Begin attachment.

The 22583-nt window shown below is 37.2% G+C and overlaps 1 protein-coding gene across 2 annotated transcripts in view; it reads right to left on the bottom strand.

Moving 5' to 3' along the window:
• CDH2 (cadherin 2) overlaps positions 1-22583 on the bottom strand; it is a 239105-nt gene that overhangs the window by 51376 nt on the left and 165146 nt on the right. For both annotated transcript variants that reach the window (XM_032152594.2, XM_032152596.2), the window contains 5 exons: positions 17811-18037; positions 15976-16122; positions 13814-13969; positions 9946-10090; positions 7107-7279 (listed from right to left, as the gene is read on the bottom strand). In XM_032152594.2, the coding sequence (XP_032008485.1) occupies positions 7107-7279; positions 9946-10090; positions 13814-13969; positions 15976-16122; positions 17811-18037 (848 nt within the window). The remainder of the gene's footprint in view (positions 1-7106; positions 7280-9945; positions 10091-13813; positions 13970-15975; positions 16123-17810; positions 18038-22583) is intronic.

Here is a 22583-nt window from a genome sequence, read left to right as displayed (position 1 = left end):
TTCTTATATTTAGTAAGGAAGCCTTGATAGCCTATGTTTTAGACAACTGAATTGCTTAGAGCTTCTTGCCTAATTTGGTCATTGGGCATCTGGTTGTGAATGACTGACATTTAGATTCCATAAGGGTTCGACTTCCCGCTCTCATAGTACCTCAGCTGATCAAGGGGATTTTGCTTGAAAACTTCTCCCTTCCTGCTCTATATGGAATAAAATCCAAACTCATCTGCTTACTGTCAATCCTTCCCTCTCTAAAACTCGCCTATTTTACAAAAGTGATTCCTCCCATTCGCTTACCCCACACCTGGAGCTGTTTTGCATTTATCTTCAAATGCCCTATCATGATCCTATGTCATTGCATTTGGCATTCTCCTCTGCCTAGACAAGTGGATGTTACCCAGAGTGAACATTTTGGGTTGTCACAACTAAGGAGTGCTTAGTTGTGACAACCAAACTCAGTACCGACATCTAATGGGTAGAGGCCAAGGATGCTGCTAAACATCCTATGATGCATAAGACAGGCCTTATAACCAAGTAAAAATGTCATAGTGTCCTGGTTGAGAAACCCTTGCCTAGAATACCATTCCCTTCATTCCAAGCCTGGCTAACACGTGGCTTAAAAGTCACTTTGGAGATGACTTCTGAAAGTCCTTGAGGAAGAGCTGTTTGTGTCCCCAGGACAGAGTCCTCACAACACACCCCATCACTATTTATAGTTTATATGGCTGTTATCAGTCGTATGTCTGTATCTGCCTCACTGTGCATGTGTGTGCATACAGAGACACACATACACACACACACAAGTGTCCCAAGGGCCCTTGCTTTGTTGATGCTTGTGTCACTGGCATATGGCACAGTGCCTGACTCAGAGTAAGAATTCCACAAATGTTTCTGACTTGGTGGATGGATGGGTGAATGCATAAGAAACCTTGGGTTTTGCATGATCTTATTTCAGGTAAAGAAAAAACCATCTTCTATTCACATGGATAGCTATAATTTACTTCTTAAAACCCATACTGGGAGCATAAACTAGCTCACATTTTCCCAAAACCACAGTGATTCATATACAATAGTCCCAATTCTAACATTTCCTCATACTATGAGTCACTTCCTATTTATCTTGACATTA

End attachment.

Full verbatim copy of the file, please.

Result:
The 22583-nt window shown below is 37.2% G+C and overlaps 1 protein-coding gene across 2 annotated transcripts in view; it reads right to left on the bottom strand.

Moving 5' to 3' along the window:
• CDH2 (cadherin 2) overlaps positions 1-22583 on the bottom strand; it is a 239105-nt gene that overhangs the window by 51376 nt on the left and 165146 nt on the right. For both annotated transcript variants that reach the window (XM_032152594.2, XM_032152596.2), the window contains 5 exons: positions 17811-18037; positions 15976-16122; positions 13814-13969; positions 9946-10090; positions 7107-7279 (listed from right to left, as the gene is read on the bottom strand). In XM_032152594.2, the coding sequence (XP_032008485.1) occupies positions 7107-7279; positions 9946-10090; positions 13814-13969; positions 15976-16122; positions 17811-18037 (848 nt within the window). The remainder of the gene's footprint in view (positions 1-7106; positions 7280-9945; positions 10091-13813; positions 13970-15975; positions 16123-17810; positions 18038-22583) is intronic.

Here is a 22583-nt window from a genome sequence, read left to right as displayed (position 1 = left end):
TTCTTATATTTAGTAAGGAAGCCTTGATAGCCTATGTTTTAGACAACTGAATTGCTTAGAGCTTCTTGCCTAATTTGGTCATTGGGCATCTGGTTGTGAATGACTGACATTTAGATTCCATAAGGGTTCGACTTCCCGCTCTCATAGTACCTCAGCTGATCAAGGGGATTTTGCTTGAAAACTTCTCCCTTCCTGCTCTATATGGAATAAAATCCAAACTCATCTGCTTACTGTCAATCCTTCCCTCTCTAAAACTCGCCTATTTTACAAAAGTGATTCCTCCCATTCGCTTACCCCACACCTGGAGCTGTTTTGCATTTATCTTCAAATGCCCTATCATGATCCTATGTCATTGCATTTGGCATTCTCCTCTGCCTAGACAAGTGGATGTTACCCAGAGTGAACATTTTGGGTTGTCACAACTAAGGAGTGCTTAGTTGTGACAACCAAACTCAGTACCGACATCTAATGGGTAGAGGCCAAGGATGCTGCTAAACATCCTATGATGCATAAGACAGGCCTTATAACCAAGTAAAAATGTCATAGTGTCCTGGTTGAGAAACCCTTGCCTAGAATACCATTCCCTTCATTCCAAGCCTGGCTAACACGTGGCTTAAAAGTCACTTTGGAGATGACTTCTGAAAGTCCTTGAGGAAGAGCTGTTTGTGTCCCCAGGACAGAGTCCTCACAACACACCCCATCACTATTTATAGTTTATATGGCTGTTATCAGTCGTATGTCTGTATCTGCCTCACTGTGCATGTGTGTGCATACAGAGACACACATACACACACACACAAGTGTCCCAAGGGCCCTTGCTTTGTTGATGCTTGTGTCACTGGCATATGGCACAGTGCCTGACTCAGAGTAAGAATTCCACAAATGTTTCTGACTTGGTGGATGGATGGGTGAATGCATAAGAAACCTTGGGTTTTGCATGATCTTATTTCAGGTAAAGAAAAAACCATCTTCTATTCACATGGATAGCTATAATTTACTTCTTAAAACCCATACTGGGAGCATAAACTAGCTCACATTTTCCCAAAACCACAGTGATTCATATACAATAGTCCCAATTCTAACATTTCCTCATACTATGAGTCACTTCCTATTTATCTTGACATTA